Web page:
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- Open Access
Trends in vital signs and routine biomarkers in sepsis patients during resuscitation in the emergency department: a prospective observational pilot study
Intensive Care Medicine Experimentalvolume 3, Article number: A301 (2015)
Sepsis lacks a reliable measure of disease activity [1, 2]. Therefore, it remains unclear how to monitor the response to treatment. Little is known about changes in vital signs during sepsis resuscitation and biomarkers for disease activity are not available to evaluate effects of treatment in sepsis patients at the bedside [2, 3]. Trends in vital signs and biomarker levels during resuscitation might provide information about response to treatment at a very early stage of sepsis.
Detect trends in vital signs and routine biomarker levels during sepsis resuscitation in the emergency department (ED).
Prospective observational pilot study in the ED of a tertiary care teaching hospital. Adult non-trauma patients with two or more SIRS criteria and suspected infection were included. Blood samples were taken and vital signs (heart rate, blood pressure, respiratory rate, oxygen saturation and temperature) measured at admittance to the ED (T0) and 3 hours later (T1) and the differences between T0 and T3 (delta) were analyzed.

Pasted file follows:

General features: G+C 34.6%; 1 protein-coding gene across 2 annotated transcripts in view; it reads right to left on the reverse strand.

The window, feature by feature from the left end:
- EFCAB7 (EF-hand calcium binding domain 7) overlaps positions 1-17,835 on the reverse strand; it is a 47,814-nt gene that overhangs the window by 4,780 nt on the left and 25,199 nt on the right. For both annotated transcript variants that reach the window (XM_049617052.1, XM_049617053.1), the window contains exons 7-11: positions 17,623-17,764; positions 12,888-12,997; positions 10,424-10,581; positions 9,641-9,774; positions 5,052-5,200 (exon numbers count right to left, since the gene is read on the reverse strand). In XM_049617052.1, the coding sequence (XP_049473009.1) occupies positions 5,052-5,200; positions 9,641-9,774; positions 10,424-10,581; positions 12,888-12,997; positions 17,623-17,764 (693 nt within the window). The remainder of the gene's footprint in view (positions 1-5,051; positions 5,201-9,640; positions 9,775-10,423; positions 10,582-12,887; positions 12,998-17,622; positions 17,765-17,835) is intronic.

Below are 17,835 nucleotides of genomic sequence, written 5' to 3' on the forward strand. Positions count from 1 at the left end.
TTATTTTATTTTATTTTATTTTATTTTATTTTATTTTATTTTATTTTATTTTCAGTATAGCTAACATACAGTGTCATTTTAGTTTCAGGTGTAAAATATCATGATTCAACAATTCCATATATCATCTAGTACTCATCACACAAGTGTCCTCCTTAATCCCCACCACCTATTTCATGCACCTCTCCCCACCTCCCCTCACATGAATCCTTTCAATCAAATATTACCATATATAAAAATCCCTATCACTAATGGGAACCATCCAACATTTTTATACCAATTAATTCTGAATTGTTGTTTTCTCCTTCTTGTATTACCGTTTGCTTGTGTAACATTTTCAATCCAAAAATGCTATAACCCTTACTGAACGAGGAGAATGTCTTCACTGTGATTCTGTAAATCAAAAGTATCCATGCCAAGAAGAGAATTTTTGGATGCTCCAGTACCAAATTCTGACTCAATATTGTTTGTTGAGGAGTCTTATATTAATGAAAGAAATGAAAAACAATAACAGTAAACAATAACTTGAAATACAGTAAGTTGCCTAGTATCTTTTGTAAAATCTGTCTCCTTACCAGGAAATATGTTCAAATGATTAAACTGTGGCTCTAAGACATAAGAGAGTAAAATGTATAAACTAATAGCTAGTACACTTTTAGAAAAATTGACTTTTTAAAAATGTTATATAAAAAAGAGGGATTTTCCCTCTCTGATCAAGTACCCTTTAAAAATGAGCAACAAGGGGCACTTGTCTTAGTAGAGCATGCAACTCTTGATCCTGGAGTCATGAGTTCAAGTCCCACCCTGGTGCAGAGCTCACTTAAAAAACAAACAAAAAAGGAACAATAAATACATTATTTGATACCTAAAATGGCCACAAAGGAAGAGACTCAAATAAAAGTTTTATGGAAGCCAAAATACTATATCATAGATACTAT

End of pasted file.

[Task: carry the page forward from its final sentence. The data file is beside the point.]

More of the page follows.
In total data of 99 patients was analyzed. Of these patients, 63 presented with sepsis, 30 with severe sepsis and 6 patients had septic shock. Trends in vital signs and routine biomarker levels are respectively shown in Figure 1 and Figure 2. All vital signs decreased, except for peripheral oxygen saturation which increased. The heart rate and respiratory rate dropped by over 10% during resuscitation (p < 0.001). At the same time, the systolic and diastolic blood pressure decreased respectively with 5% and more than 9% (p < 0.001). Almost all biomarker levels decreased during resuscitation, except for CRP, bands, potassium, Troponin T and direct bilirubin that remained stable. Sodium, chloride and NT pro-BNP increased slightly.
Vital signs and biomarker levels showed descending trends during resuscitation, except for parameters directly affected by treatment modalities. Despite these trends patients clinically improved. Trends in vital signs and routine biomarkers might be helpful in predicting clinical course and response to treatment in sepsis patients.
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